Although challenges, the majority of these points can be solved with just taking cautionary measures to prevent it from happening in the first place. Technically, any computer or device connected to the internet is exposed to the con of hackers. But this doesn’t mean you have to be compromised. In today’s information security world there are a vast amount of basic protection methods used to prevent these hackers from accessing your device or computer. One of the first steps in security you can use is called a Firewall. A Firewall is basically your first line of defense when it comes to protecting your network and devices. Firewalls are “simply a program or hardware device that filters the information coming through the Internet connection into your private network or computer system. If an incoming packet of information is flagged by the filters, it is not allowed through”.

A further step to protecting your network is by installing anti-virus. Anti-virus is essentially “a program or set of programs that are designed to prevent, search for, detect, and remove software viruses, and other malicious software like worms, trojans, adware, and more”. And because most cybercriminals are really good at exploiting known vulnerabilities, you can usually help fight back by just keeping your antivirus up to date. The third step involves more awareness than anything. Social engineering as its called is “the use of deception to manipulate individuals into divulging confidential or personal information that may be used for fraudulent purposes”. More often than not, businesses might have that one employee that believes everything they hear over the phone or through an email. Because hackers are creative and resourceful in deception, it's a good idea to make yourself or other employees (if a business or government agency) skeptical of anyone asking for passwords and/or anything else that might allow someone into your network. As organizations at all different stages of data security continue to grow.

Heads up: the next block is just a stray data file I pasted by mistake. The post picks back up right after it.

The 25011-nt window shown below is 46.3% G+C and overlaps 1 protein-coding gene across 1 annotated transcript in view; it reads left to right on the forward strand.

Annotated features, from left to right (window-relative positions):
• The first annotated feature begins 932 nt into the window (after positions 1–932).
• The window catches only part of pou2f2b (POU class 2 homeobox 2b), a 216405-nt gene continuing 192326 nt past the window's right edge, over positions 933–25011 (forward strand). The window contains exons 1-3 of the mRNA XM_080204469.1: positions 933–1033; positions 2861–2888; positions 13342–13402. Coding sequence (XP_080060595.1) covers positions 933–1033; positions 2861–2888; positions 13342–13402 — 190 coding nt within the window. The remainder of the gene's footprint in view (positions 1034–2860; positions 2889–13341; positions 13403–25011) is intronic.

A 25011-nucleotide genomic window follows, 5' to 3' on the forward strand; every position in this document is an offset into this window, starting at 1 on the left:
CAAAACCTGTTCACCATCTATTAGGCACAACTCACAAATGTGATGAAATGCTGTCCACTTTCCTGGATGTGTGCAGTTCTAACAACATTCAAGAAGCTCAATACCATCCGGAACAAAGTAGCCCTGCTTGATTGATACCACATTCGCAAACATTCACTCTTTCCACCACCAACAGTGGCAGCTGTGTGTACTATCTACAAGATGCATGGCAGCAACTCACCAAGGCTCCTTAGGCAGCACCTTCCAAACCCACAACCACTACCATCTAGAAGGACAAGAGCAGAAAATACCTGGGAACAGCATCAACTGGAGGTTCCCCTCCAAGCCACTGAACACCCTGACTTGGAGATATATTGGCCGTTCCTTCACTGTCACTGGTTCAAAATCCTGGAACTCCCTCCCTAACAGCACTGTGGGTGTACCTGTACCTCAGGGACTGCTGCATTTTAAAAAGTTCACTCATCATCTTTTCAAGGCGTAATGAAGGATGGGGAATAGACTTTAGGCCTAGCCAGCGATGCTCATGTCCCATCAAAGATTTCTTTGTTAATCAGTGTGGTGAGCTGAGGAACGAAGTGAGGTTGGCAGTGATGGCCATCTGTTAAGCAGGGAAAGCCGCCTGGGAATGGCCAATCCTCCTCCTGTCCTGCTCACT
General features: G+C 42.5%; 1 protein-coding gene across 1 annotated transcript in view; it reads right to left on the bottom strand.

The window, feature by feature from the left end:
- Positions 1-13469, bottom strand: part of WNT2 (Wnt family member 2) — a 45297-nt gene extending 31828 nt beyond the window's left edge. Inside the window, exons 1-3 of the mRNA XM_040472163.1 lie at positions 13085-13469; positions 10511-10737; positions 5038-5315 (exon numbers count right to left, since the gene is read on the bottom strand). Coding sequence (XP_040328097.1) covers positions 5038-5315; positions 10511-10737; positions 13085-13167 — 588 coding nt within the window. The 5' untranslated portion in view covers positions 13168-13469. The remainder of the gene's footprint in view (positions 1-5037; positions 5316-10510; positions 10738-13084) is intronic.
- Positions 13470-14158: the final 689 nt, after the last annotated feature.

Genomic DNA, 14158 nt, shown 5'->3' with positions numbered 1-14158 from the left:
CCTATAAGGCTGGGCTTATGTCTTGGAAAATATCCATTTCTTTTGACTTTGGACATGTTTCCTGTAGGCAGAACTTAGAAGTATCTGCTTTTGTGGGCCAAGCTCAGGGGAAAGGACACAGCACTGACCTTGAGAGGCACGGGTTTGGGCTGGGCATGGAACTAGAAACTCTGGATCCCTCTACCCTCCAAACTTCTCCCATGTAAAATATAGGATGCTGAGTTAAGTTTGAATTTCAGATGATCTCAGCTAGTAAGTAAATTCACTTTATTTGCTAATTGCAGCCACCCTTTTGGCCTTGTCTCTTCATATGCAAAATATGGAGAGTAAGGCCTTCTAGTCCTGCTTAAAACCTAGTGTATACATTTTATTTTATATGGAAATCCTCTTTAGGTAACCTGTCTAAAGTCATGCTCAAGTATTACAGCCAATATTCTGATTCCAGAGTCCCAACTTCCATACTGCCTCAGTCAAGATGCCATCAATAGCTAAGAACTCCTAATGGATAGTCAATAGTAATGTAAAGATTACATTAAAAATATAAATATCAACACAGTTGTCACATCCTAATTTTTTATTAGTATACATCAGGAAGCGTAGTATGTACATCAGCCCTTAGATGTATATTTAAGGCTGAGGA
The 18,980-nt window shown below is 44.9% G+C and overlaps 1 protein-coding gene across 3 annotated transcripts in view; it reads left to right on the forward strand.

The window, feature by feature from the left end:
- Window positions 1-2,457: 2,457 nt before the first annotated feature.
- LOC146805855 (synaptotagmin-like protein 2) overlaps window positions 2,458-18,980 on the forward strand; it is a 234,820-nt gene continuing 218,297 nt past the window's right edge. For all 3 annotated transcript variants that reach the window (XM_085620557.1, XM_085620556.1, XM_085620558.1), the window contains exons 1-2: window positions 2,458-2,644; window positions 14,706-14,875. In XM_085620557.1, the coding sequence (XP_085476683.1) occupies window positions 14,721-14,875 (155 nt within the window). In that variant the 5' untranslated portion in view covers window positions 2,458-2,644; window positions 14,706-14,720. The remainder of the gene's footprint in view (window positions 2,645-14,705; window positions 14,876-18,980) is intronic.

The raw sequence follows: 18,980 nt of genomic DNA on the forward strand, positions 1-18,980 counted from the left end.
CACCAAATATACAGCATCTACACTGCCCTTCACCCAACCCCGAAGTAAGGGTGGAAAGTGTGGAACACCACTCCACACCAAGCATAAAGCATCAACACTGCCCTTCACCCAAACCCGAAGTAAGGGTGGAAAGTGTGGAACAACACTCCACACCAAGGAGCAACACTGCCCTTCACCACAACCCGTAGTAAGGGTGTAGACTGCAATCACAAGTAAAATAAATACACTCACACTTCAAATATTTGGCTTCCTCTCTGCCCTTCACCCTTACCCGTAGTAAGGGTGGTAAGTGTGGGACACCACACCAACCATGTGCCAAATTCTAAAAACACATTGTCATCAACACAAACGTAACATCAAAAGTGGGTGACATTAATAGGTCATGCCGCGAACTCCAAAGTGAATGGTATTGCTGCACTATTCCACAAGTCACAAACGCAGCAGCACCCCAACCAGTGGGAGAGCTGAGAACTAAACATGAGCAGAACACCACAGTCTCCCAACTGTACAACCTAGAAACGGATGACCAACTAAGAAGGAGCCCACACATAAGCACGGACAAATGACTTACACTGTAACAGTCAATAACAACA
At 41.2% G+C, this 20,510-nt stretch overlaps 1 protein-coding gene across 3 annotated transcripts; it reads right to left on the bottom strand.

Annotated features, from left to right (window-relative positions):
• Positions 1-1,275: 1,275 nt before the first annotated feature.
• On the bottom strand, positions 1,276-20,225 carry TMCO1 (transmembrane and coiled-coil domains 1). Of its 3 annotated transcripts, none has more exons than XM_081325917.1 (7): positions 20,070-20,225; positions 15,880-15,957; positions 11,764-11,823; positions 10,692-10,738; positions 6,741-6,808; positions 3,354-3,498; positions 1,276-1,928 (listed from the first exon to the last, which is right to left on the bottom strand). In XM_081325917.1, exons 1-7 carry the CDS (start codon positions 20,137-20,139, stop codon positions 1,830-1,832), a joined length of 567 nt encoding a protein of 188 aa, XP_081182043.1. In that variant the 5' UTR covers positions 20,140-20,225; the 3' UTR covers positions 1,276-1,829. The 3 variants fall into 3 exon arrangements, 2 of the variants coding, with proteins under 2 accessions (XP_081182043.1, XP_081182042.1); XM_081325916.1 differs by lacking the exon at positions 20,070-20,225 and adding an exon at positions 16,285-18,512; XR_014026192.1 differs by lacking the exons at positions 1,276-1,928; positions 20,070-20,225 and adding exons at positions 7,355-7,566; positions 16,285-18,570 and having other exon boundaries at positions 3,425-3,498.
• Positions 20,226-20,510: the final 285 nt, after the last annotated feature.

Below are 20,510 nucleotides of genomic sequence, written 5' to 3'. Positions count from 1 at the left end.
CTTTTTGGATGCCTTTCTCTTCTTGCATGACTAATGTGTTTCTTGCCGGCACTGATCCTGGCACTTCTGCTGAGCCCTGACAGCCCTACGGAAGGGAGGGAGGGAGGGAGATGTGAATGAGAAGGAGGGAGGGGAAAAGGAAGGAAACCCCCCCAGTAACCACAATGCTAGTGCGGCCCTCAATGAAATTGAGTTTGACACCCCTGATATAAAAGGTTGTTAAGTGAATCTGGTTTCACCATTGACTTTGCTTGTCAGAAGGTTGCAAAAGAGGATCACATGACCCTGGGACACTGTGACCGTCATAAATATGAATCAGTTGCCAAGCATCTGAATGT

The overgrowing population of the internet, social media and online shopping are just a few ways that cyber security has become more important than ever. According to the RSA, we are facing a “cyber pandemic” that “No one is immune, from private companies to individual citizens to state and local government agencies”. As we look into the future, the need for cybersecurity professionals will only continue to increase. It's become vital to everyone that we all understand the risks and vulnerabilities that come with using the internet. Because hackers and crime don’t sleep, there is a need for round the clock protection of data.

15 July 2020